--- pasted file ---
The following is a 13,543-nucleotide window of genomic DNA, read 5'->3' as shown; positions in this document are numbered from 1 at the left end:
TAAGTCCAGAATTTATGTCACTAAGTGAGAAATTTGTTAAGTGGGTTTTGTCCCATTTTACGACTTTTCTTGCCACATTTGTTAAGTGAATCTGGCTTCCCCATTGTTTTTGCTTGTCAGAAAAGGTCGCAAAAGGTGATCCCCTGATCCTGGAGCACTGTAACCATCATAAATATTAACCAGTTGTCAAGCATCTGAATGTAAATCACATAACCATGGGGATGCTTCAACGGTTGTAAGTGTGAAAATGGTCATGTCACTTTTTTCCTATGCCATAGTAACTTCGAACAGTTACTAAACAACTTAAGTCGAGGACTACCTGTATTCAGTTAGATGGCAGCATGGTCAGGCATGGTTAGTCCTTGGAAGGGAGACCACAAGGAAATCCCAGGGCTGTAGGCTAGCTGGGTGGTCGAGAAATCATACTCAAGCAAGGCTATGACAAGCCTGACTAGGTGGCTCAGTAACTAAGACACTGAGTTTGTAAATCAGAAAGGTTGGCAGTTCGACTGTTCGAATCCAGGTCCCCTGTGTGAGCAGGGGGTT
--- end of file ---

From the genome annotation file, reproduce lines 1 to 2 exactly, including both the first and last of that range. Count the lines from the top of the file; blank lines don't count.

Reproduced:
The following is a 13,543-nucleotide window of genomic DNA, read 5'->3' as shown; positions in this document are numbered from 1 at the left end:
TAAGTCCAGAATTTATGTCACTAAGTGAGAAATTTGTTAAGTGGGTTTTGTCCCATTTTACGACTTTTCTTGCCACATTTGTTAAGTGAATCTGGCTTCCCCATTGTTTTTGCTTGTCAGAAAAGGTCGCAAAAGGTGATCCCCTGATCCTGGAGCACTGTAACCATCATAAATATTAACCAGTTGTCAAGCATCTGAATGTAAATCACATAACCATGGGGATGCTTCAACGGTTGTAAGTGTGAAAATGGTCATGTCACTTTTTTCCTATGCCATAGTAACTTCGAACAGTTACTAAACAACTTAAGTCGAGGACTACCTGTATTCAGTTAGATGGCAGCATGGTCAGGCATGGTTAGTCCTTGGAAGGGAGACCACAAGGAAATCCCAGGGCTGTAGGCTAGCTGGGTGGTCGAGAAATCATACTCAAGCAAGGCTATGACAAGCCTGACTAGGTGGCTCAGTAACTAAGACACTGAGTTTGTAAATCAGAAAGGTTGGCAGTTCGACTGTTCGAATCCAGGTCCCCTGTGTGAGCAGGGGGTT